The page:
A posthumous essay from Christopher Hitchens appears in the March issue of The Atlantic, and his subject is G.K. Chesterton. As usual with Hitchens, it is a beautifully written piece, is obviously the fruit of a keen intellect, and is plump with interesting observations. It also seems to me to largely miss the point.
The fact that Hitchens chose to write about Chesterton at all comes as something of a surprise. In a great many respects, the two men had pervasive and irreconcilable differences, and I would not, a priori, have expected Hitchens to have much good to say about GKC. And I would have been right, starting with the article’s title and its subtitle (well, “charming” is good), and carrying on through much of the article itself:
The verdict one must pass on GKC, then, is that when he was charming, he was also deeply unserious and frivolous (as with the pub revolution to set off the Distributist revolution); when he was apparently serious, he was really quite sinister (as in calling Nazism a form of Protestant heresy and Jews a species of conspicuous foreigner in England); and when he was posing as a theologian, he was doing little more than ventriloquizing John Henry Newman at his most “dogmatic.”
Ah well. It seems that Hitchens and I (and, I do believe, many others with me) see different Chestertons. I won’t say that he is entirely wrong; Hitchens had a much sharper mind for politics than I do, and Chesterton’s political and economic ideas do not much interest me; it is possible that they are, as Hitchens contends, half-baked. Though to say that GKC was “on the wrong side of the debate about Nazism”, as Hitchens does, is plain nonsense at best; Chesterton’s fulminations against Hitler were frequent and sustained throughout the 1930s (though, naturally, only until he died). And the idea that he was “ventriloquizing” John Henry Newman is equally bizarre: even granting that there may have been an influence there (which I had not particularly suspected), to claim that a man who expressed ideas as creatively as Chesterton always did, investing them with the strength of his own robust personality, could possibly be held to be merely “ventriloquizing” strikes me as peevish.
Certain other of Hitchens’ opinions are surprising and a little perplexing: he thinks Chesterton a pretty good poet, and he thinks his reputation for paradox overrated. There’s no accounting for taste, I suppose. On the other hand, he is right that the much-vaunted Father Brown detective stories are not actually very good (“the scheme of plot little more than a clanking trolley”), he correctly notes that GKC often took ten times longer to say a thing than was necessary (though he fails to praise the exuberance and ceaseless invention that were the sunny side of that prolixity), he justly criticizes him for his condescending attitude toward Americans, and, happily, he exonerates him of the more hysterical charges of anti-Semitism which have been floated from time to time.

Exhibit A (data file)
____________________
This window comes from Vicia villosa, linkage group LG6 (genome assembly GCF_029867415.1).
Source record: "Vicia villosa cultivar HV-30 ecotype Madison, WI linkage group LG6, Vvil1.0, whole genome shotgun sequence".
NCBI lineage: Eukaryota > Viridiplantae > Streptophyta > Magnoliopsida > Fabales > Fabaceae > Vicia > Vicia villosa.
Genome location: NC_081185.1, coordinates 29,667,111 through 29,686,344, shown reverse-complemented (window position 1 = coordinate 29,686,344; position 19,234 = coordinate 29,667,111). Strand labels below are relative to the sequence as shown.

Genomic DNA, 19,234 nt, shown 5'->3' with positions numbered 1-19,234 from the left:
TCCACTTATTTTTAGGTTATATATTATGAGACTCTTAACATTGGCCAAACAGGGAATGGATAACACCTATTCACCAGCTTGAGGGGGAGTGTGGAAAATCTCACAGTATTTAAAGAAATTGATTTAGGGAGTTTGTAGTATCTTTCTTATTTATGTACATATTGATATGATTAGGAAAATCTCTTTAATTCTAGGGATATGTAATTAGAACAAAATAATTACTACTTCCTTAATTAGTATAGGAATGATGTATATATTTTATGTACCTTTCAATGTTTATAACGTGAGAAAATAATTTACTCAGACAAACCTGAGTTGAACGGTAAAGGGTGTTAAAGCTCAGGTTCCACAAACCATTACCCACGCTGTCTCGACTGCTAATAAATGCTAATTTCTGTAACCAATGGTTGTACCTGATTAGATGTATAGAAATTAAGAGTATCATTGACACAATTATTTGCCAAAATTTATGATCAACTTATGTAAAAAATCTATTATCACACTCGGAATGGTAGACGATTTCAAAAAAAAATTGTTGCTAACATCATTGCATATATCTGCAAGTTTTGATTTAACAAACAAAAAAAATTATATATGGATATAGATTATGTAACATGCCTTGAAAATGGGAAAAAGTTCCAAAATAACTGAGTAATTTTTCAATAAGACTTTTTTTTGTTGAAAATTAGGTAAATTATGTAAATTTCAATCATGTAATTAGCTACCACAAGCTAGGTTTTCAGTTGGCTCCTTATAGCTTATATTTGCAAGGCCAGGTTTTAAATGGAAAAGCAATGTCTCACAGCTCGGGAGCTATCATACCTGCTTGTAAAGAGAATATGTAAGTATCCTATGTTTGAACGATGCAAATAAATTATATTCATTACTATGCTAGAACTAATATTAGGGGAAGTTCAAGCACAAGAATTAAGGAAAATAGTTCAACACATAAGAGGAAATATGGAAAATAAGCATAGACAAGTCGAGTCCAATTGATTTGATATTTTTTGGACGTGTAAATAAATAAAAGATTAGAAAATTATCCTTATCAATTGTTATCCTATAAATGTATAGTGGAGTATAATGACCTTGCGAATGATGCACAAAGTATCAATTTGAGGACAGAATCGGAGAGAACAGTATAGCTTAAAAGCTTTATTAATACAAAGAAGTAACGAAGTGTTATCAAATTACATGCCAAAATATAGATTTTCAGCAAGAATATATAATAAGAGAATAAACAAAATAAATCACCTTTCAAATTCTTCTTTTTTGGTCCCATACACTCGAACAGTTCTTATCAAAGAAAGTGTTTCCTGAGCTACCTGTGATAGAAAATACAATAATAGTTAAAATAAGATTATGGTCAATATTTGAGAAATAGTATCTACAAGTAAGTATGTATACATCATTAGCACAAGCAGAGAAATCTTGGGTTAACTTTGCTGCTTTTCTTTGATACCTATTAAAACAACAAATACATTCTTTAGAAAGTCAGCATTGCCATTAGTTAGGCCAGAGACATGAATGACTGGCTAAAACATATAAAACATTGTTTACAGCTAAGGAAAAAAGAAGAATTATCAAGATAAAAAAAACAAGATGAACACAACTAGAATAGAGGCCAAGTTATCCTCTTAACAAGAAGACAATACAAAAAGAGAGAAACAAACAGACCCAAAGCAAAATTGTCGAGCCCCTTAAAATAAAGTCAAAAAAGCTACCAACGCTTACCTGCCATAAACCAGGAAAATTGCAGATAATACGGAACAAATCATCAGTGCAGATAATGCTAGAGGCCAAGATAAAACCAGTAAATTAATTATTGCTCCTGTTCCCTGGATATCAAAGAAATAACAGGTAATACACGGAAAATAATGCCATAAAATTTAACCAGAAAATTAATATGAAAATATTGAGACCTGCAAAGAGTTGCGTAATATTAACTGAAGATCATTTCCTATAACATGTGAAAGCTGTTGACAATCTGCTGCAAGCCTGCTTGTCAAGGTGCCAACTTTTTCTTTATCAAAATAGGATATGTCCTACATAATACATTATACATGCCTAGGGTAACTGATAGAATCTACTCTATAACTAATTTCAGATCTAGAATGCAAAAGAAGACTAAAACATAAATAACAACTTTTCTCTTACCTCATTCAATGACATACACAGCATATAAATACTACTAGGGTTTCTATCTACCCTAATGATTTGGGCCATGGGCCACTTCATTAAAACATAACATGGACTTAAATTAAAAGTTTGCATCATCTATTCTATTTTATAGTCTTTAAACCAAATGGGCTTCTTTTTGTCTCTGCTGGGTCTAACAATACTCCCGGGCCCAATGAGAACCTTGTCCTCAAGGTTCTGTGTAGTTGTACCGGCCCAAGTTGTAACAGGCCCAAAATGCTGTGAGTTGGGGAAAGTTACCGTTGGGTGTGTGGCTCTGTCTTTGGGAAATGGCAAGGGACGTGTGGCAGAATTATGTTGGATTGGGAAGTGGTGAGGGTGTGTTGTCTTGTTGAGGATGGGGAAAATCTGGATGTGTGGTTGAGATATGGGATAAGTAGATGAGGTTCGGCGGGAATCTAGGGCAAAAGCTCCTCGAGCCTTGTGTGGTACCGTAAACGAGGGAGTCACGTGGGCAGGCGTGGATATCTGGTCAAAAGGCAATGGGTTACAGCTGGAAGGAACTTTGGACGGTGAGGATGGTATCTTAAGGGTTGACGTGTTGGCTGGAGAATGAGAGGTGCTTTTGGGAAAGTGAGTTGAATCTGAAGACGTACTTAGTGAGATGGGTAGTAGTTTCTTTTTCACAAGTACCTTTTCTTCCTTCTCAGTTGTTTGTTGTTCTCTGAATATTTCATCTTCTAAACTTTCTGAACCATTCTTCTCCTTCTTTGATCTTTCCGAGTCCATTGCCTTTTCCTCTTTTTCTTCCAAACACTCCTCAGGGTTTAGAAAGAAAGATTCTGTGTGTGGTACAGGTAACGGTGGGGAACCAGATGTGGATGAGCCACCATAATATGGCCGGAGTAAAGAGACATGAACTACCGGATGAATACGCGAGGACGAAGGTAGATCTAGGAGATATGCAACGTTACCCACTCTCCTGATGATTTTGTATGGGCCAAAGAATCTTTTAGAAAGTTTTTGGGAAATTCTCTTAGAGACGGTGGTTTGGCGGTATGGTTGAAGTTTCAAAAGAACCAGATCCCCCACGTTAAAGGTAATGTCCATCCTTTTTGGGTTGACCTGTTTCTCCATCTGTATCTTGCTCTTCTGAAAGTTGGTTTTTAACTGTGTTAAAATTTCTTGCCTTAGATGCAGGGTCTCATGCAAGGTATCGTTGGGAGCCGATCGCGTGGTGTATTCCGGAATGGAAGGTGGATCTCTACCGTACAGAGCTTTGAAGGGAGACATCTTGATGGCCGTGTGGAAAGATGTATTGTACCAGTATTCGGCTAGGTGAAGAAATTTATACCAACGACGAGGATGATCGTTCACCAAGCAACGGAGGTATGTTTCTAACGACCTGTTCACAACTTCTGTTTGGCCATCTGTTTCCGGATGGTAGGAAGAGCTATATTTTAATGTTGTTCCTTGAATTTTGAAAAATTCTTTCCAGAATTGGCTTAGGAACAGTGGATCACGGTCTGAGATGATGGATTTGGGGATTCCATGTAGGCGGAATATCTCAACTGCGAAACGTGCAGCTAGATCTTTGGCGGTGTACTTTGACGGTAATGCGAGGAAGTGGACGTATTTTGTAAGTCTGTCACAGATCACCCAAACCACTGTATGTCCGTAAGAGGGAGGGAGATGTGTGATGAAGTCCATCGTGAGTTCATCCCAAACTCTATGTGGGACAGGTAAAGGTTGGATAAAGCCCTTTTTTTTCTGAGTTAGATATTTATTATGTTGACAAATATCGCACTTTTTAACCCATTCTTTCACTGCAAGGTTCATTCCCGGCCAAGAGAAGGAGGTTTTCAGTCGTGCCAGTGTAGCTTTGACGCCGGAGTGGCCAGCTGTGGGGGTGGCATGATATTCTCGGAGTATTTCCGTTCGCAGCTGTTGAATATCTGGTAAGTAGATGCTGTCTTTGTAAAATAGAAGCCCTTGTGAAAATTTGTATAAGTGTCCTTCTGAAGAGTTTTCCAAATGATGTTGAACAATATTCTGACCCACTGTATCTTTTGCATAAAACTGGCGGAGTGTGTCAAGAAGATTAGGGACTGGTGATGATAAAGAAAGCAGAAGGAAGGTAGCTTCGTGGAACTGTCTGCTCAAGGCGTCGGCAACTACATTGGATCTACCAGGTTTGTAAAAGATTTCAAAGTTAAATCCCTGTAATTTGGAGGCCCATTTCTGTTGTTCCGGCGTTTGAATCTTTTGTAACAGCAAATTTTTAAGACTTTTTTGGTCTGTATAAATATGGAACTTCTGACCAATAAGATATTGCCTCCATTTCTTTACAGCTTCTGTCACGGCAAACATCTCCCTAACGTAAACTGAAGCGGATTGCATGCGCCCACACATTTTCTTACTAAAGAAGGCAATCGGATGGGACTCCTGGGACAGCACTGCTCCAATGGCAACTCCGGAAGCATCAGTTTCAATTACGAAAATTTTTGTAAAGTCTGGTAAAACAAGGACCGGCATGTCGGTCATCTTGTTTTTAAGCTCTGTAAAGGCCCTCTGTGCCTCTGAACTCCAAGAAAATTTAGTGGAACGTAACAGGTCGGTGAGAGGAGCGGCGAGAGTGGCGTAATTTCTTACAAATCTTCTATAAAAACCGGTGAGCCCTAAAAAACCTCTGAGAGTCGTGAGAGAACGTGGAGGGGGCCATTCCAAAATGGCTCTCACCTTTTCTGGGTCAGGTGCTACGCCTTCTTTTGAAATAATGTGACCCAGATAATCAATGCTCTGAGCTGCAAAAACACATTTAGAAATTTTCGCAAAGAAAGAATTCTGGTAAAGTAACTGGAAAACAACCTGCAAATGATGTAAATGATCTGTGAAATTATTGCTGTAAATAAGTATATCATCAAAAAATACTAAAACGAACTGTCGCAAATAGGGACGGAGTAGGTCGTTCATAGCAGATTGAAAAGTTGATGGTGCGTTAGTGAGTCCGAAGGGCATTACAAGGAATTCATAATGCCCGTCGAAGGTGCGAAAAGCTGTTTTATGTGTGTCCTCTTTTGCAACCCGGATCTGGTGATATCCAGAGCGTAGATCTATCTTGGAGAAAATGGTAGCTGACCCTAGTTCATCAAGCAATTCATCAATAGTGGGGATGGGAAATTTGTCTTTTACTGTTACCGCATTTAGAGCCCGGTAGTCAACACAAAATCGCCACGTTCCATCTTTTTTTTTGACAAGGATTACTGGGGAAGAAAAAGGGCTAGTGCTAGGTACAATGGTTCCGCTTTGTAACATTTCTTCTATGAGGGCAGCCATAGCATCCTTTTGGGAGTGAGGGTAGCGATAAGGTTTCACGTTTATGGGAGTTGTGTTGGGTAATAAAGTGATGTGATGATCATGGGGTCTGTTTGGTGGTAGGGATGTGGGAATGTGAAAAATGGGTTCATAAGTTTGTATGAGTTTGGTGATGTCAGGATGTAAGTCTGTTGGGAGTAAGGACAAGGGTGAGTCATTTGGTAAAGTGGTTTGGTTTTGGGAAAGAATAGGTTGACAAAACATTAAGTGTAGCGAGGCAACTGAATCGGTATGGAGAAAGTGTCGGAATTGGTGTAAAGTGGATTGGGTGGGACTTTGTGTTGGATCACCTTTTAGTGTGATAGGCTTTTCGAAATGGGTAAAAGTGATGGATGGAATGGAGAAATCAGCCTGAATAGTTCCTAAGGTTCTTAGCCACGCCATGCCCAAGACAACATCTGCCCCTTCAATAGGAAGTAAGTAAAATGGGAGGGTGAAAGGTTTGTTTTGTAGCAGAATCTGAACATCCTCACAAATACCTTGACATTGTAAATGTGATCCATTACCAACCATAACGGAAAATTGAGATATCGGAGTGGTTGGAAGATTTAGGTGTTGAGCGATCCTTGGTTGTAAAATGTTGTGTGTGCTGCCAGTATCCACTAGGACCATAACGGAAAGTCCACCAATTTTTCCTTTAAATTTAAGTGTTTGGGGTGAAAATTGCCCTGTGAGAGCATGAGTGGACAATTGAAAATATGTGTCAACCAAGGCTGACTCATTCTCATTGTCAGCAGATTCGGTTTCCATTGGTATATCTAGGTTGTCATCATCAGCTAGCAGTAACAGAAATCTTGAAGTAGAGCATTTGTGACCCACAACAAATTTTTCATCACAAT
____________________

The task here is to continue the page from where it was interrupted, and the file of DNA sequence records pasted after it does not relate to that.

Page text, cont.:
But the Chesterton that I most admire doesn’t make it into Hitchens’ essay at all; indeed, the overall portrait he draws is strangely sullied and partial, as though viewed through a blackened window. Chesterton had a big heart. He loved life, was full of joy and good humour, and lived with a sense of wonder that most of us lose in childhood. His life exemplified the beauty of the virtue of humility, which he always claimed was at the heart of any just appreciation of the goodness of the world. To Hitchens all this is apparently “frivolous”. He was not the first to think so, and Chesterton himself has answered the charge:
To sum up the whole matter very simply, if Mr. McCabe asks me why I import frivolity into a discussion of the nature of man, I answer, because frivolity is a part of the nature of man. If he asks me why I introduce what he calls paradoxes into a philosophical problem, I answer, because all philosophical problems tend to become paradoxical. If he objects to my treating of life riotously, I reply that life is a riot. And I say that the Universe as I see it, at any rate, is very much more like the fireworks at the Crystal Palace than it is like his own philosophy. About the whole cosmos there is a tense and secret festivity — like preparations for Guy Fawkes’ day. Eternity is the eve of something. I never look up at the stars without feeling that they are the fires of a schoolboy’s rocket, fixed in their everlasting fall. — Heretics (1905).
Who cannot smile at that? Anyway, despite its defects, the essay is worth reading.
Addendum: Over at Korrektiv, Matthew “Eagle-eye” Lickona spotted some details about the circumstances under which Hitchens’ essay was written. A rather poignant picture.